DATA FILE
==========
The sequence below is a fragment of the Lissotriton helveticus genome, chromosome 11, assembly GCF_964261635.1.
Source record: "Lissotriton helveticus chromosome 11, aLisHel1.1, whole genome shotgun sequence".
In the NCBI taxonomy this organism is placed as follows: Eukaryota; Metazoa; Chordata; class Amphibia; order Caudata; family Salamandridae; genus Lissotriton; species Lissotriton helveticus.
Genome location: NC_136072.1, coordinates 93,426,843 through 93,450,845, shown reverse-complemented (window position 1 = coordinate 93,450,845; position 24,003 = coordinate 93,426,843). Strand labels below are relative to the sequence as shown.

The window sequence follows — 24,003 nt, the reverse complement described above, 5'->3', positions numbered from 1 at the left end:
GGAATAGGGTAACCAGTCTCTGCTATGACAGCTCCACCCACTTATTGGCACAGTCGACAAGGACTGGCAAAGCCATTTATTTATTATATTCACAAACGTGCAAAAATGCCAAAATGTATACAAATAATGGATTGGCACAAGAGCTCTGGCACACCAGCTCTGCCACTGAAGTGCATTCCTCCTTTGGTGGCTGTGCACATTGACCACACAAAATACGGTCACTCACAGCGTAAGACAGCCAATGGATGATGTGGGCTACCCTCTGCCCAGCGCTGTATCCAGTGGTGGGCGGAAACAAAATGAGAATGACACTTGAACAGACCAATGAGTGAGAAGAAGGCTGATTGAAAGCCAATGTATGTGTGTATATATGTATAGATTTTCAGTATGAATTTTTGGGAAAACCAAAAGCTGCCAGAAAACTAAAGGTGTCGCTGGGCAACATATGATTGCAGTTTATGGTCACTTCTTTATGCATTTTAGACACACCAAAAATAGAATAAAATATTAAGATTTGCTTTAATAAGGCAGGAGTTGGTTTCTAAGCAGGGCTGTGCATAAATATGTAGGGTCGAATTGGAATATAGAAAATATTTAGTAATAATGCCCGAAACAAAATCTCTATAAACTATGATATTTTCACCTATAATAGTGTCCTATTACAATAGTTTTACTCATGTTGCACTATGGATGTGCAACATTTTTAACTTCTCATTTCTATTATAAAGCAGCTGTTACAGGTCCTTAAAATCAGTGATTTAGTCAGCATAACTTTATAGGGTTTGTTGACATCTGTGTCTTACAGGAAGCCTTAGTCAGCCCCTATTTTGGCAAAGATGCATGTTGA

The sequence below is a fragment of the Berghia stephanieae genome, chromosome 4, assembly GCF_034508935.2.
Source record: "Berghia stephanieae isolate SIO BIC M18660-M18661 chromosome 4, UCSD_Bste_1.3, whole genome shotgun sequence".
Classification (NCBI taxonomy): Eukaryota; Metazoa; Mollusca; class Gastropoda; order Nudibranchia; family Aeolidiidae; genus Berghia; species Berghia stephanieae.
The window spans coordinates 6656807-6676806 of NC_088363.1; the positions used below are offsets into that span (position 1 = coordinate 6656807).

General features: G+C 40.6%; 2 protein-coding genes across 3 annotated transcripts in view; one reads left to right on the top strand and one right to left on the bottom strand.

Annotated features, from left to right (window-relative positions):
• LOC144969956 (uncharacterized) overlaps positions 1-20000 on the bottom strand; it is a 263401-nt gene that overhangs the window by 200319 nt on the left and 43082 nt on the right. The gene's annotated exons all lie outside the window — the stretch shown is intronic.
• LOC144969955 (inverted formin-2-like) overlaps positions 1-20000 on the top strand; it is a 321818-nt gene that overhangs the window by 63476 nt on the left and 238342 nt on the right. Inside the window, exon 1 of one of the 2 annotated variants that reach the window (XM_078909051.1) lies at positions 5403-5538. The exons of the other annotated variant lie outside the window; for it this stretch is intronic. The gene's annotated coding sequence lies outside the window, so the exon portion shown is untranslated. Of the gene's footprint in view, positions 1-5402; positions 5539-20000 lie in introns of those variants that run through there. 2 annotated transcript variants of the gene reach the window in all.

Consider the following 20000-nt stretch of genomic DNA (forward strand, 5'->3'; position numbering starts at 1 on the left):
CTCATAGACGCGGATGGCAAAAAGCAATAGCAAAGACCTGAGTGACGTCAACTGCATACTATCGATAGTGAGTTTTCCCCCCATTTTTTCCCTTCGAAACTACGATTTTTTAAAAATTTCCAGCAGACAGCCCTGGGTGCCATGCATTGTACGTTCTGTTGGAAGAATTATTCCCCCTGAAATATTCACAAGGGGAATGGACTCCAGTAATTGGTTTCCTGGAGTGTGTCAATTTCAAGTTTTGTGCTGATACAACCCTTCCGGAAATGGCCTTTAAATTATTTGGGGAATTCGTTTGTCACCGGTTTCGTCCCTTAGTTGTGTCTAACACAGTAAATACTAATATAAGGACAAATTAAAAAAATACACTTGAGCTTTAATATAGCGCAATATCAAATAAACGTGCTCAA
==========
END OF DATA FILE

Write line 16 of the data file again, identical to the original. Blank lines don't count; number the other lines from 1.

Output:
CTCATAGACGCGGATGGCAAAAAGCAATAGCAAAGACCTGAGTGACGTCAACTGCATACTATCGATAGTGAGTTTTCCCCCCATTTTTTCCCTTCGAAACTACGATTTTTTAAAAATTTCCAGCAGACAGCCCTGGGTGCCATGCATTGTACGTTCTGTTGGAAGAATTATTCCCCCTGAAATATTCACAAGGGGAATGGACTCCAGTAATTGGTTTCCTGGAGTGTGTCAATTTCAAGTTTTGTGCTGATACAACCCTTCCGGAAATGGCCTTTAAATTATTTGGGGAATTCGTTTGTCACCGGTTTCGTCCCTTAGTTGTGTCTAACACAGTAAATACTAATATAAGGACAAATTAAAAAAATACACTTGAGCTTTAATATAGCGCAATATCAAATAAACGTGCTCAA